College - Tennessee-Martin
The fourth head coach in Indiana Fever history, Lin Dunn is also the winningest coach in franchise history, boasting a six-year record of 119-85 (.583) with the 2012 WNBA championship as the finest accomplishment in a distinguished 42-year career.
The 2014 campaign is her seventh as Indiana’s head coach.
Already regarded as one of the most successful women’s basketball coaches in history, Dunn has led the Fever to four trips to the conference finals and a pair of appearances in the WNBA Finals. Including three years as head coach of the Seattle Storm, Dunn ranks seventh in regular season coaching wins (152-148, .507) in WNBA history is tied for third in postseason victories (20-18, .526).
Her current streak of six straight WNBA Playoffs appearances matches Seattle’s Brian Agler with the longest active streak in the league.
Dunn is well-chronicled as one of the nation’s foremost pioneers of women’s basketball and one of its most prominent coaches and leaders, she has been a proven winner at both the college and pro levels, evidenced by three hall of fame inductions in 2010 and another in 2012. She is scheduled for induction into the Women’s Basketball Hall of Fame in June 2014.
Dunn’s coaching career preceded the passing of Title IX legislation in the 1970s. Her storied career includes trips to the NCAA Final Four and the WNBA Finals. A native of Dresden, Tenn., she was named to the Tennessee Sports Hall of Fame on Feb. 19, 2010. She was inducted into the Indiana Basketball Hall of Fame on April 24, 2010. She was inducted into her alma mater’s athletics hall of fame at UT-Martin on Oct. 16, 2010. She was named to the Purdue Athletics Hall of Fame on April 14, 2012.
A longtime college coach and former general manager and head coach of the Seattle Storm, Dunn returned to her position as head coach when she was named to guide the Fever on Dec. 12, 2007, shedding the assistant’s title she had worn the previous four seasons.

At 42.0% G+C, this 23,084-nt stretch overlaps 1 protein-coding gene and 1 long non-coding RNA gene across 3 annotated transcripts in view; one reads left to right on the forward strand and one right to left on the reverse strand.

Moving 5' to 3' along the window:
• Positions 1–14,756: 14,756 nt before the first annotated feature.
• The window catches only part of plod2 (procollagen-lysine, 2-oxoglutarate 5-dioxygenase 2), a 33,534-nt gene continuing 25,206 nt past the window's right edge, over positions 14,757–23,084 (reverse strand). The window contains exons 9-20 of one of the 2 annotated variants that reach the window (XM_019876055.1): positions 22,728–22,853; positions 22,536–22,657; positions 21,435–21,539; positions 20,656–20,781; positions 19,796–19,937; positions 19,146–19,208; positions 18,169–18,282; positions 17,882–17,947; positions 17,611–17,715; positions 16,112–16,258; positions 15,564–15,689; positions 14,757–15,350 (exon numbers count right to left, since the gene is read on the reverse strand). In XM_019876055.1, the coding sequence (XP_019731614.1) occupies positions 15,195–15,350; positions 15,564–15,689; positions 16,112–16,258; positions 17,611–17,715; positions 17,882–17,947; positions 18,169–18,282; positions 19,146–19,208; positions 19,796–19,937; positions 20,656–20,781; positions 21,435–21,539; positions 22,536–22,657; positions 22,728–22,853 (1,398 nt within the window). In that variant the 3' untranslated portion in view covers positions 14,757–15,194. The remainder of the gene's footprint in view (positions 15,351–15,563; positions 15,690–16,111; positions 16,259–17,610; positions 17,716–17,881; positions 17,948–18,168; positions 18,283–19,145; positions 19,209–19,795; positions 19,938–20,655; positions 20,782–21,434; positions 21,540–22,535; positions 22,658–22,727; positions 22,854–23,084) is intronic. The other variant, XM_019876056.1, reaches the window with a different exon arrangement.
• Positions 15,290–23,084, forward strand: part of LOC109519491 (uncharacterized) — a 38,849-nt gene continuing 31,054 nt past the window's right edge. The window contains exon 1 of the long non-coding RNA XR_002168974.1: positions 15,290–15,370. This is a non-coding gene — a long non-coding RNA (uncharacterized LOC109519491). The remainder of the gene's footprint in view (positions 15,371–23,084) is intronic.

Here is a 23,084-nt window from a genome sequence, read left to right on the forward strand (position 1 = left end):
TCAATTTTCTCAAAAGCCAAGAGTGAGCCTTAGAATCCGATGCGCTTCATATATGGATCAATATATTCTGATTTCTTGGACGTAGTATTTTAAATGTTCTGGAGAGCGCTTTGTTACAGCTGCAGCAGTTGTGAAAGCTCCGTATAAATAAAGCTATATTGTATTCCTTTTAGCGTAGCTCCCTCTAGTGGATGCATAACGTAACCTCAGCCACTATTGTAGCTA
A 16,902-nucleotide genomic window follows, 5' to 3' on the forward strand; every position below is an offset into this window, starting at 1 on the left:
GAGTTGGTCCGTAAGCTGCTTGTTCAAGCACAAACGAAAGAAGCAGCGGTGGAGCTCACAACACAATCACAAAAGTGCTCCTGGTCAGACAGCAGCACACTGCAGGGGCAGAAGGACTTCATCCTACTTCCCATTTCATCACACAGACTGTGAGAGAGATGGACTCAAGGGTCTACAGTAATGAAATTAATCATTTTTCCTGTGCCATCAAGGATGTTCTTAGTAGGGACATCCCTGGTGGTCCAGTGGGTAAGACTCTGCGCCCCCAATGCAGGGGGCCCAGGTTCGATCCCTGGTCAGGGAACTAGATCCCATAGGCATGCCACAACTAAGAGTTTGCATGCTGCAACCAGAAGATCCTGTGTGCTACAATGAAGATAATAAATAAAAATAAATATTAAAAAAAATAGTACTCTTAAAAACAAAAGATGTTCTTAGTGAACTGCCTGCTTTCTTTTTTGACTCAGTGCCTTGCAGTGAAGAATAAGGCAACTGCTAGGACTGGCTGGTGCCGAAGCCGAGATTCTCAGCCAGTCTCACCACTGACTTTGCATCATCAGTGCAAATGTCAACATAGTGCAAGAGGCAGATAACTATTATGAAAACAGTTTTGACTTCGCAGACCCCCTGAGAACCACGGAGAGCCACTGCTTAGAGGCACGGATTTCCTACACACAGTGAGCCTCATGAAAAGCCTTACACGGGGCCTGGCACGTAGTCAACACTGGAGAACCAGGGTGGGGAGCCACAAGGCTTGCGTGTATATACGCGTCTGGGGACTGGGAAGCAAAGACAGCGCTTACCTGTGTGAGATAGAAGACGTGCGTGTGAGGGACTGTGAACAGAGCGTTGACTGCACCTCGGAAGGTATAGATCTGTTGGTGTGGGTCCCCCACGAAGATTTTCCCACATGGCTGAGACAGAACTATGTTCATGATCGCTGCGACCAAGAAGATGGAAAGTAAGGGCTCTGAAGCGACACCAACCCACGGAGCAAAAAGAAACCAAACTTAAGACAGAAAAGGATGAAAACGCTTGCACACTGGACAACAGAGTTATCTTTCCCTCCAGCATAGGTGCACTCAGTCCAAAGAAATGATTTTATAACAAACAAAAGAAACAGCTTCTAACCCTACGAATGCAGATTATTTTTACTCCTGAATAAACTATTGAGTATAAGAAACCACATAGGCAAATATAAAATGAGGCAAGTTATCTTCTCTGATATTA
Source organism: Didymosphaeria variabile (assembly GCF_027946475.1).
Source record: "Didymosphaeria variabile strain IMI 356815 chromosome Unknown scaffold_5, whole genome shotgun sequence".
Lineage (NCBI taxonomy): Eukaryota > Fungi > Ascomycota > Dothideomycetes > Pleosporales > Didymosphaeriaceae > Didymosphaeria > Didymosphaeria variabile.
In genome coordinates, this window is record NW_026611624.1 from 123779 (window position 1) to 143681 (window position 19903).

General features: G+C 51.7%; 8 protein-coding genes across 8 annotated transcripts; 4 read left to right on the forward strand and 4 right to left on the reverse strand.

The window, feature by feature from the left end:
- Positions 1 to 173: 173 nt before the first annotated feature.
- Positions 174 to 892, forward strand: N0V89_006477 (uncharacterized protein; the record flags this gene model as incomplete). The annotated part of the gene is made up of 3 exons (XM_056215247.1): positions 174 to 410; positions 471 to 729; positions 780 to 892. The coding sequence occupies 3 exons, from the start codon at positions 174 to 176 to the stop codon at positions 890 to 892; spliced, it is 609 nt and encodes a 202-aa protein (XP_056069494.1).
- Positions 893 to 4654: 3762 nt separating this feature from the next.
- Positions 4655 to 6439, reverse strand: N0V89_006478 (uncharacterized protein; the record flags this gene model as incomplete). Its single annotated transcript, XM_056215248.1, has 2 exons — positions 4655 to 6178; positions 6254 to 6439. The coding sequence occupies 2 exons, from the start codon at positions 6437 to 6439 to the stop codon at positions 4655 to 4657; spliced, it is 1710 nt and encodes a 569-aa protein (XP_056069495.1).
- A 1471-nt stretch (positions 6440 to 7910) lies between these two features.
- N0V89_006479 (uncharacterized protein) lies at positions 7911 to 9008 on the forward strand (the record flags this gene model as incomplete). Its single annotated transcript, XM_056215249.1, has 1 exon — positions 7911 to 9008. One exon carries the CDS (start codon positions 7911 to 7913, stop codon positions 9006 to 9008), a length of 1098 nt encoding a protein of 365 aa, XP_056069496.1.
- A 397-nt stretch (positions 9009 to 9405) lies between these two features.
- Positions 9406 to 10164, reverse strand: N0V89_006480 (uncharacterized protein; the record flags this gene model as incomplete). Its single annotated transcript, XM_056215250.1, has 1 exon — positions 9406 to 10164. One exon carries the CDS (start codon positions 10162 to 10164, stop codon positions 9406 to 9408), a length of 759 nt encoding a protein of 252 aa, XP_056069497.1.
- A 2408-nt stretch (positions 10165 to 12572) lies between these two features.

She enters the 2014 season with 664 college and pro wins, including the WNBA postseason. During 37 seasons as head coach, she has coached 1,117 games.
In addition to the WNBA crown she won in 2012, she has guided the Fever to a No. 1 seed in the Eastern Conference Playoffs in 2009 and 2011, and her first WNBA Finals appearances in 2009 and 2012.
Dunn was the runner-up in coach of the year balloting in 2009, after a summer with the WNBA’s best record from June through August, and a franchise-record 22 regular season wins. The 2009 club was within minutes of the championship and her 2011 Fever finished one win from another return to the Finals.
Dunn’s coaching resume includes four decades of coaching at the highest levels – the past 16 years in the professional ranks, between stints in Portland, Seattle and Indiana.
Dunn served in a scouting capacity for the Fever and former coach Nell Fortner during the 2003 season, and was added to the Fever staff in 2004 – allowing her to remain close to her Tennessee roots.